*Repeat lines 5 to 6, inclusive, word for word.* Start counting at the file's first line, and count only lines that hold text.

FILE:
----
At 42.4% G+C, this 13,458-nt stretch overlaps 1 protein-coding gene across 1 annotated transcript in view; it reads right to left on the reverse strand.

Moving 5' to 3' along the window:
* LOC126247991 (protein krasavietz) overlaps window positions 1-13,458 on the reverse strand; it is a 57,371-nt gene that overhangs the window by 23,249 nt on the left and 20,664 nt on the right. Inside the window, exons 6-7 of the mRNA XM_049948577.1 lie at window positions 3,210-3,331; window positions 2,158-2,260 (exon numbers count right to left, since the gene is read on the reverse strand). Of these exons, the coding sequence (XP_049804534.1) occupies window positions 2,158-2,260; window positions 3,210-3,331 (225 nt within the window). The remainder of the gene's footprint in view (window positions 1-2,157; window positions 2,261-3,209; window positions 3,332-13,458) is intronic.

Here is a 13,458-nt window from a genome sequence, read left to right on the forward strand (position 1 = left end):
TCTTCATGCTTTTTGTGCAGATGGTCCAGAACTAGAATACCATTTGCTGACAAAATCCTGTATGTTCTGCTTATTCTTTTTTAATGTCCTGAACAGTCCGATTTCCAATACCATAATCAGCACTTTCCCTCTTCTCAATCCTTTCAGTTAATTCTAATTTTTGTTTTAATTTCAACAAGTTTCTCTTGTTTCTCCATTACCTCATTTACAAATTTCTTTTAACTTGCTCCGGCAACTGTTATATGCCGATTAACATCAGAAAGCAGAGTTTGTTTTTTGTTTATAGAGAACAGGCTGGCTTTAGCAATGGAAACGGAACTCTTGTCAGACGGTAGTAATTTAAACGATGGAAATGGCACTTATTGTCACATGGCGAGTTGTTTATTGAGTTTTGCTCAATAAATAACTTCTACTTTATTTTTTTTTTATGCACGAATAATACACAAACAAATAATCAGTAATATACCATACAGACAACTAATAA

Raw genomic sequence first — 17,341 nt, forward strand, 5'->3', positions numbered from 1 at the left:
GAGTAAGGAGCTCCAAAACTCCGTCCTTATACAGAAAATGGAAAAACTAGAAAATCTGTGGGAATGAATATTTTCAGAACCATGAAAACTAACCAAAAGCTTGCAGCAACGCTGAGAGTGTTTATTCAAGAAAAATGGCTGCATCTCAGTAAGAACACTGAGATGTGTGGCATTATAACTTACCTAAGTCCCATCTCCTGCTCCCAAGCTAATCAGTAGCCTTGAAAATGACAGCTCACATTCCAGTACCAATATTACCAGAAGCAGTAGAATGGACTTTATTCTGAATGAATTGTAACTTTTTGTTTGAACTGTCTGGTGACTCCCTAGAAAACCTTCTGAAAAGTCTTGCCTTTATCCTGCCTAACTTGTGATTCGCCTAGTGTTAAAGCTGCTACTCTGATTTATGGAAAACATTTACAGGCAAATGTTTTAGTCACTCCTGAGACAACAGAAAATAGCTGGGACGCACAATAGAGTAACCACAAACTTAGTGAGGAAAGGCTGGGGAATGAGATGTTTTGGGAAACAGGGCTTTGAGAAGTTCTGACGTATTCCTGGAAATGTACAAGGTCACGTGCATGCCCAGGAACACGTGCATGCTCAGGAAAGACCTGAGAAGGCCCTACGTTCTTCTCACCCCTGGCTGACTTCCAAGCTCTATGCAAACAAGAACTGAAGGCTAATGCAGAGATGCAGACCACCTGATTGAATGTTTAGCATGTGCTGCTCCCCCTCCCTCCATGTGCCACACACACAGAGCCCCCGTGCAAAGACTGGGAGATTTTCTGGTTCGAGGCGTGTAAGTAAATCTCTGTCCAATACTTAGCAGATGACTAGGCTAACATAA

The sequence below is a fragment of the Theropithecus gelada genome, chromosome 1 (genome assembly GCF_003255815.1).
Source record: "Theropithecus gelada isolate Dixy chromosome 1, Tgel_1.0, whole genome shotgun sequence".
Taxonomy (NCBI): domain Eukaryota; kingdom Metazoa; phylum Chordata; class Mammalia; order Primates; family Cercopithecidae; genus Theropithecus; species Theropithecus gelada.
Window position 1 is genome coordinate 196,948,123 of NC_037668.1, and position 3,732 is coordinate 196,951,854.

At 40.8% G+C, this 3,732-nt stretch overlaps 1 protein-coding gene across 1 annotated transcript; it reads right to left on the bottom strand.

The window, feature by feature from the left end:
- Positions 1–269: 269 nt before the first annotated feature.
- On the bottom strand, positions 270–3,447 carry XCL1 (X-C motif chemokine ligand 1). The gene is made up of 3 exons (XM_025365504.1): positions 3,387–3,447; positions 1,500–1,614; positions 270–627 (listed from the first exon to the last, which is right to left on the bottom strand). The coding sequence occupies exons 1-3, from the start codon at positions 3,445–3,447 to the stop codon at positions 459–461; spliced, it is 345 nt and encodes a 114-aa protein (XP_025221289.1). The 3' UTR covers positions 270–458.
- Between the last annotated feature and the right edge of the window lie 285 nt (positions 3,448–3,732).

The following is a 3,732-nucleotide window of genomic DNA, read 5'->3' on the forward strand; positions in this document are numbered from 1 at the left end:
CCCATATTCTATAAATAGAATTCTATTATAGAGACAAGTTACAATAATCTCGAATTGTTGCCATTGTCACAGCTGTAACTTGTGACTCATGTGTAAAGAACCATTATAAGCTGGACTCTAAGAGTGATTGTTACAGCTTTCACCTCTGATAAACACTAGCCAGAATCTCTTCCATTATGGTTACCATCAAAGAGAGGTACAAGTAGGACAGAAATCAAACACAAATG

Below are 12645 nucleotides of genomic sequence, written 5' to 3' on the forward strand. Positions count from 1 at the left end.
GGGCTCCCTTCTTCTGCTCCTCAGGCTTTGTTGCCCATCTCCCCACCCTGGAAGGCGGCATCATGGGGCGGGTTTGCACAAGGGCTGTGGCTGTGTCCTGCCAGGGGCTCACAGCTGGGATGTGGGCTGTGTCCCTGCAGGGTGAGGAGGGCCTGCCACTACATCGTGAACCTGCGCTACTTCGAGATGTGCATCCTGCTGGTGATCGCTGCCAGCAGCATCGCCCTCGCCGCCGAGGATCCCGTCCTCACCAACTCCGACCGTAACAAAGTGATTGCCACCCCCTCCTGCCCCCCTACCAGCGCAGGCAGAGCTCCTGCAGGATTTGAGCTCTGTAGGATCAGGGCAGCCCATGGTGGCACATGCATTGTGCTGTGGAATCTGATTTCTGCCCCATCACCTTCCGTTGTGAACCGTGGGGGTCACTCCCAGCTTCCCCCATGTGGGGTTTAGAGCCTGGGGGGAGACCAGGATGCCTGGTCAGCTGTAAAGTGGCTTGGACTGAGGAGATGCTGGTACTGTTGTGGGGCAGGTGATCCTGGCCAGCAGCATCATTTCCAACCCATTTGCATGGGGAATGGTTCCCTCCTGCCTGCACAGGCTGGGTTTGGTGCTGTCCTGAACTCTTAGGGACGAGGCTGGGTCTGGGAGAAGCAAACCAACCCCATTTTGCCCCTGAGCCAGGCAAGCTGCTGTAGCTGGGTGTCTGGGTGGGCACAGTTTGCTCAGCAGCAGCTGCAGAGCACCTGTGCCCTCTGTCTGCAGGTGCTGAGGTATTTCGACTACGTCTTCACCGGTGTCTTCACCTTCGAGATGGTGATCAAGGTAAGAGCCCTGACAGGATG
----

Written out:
TCTTCATGCTTTTTGTGCAGATGGTCCAGAACTAGAATACCATTTGCTGACAAAATCCTGTATGTTCTGCTTATTCTTTTTTAATGTCCTGAACAGTCCGATTTCCAATACCATAATCAGCACTTTCCCTCTTCTCAATCCTTTCAGTTAATTCTAATTTTTGTTTTAATTTCAACAAGTTTCTCTTGTTTCTCCATTACCTCATTTACAAATTTCTTTTAACTTGCTCCGGCAACTGTTATATGCCGATTAACATCAGAAAGCAGAGTTTGTTTTTTGTTTATAGAGAACAGGCTGGCTTTAGCAATGGAAACGGAACTCTTGTCAGACGGTAGTAATTTAAACGATGGAAATGGCACTTATTGTCACATGGCGAGTTGTTTATTGAGTTTTGCTCAATAAATAACTTCTACTTTATTTTTTTTTTATGCACGAATAATACACAAACAAATAATCAGTAATATACCATACAGACAACTAATAA

Raw genomic sequence first — 17,341 nt, forward strand, 5'->3', positions numbered from 1 at the left: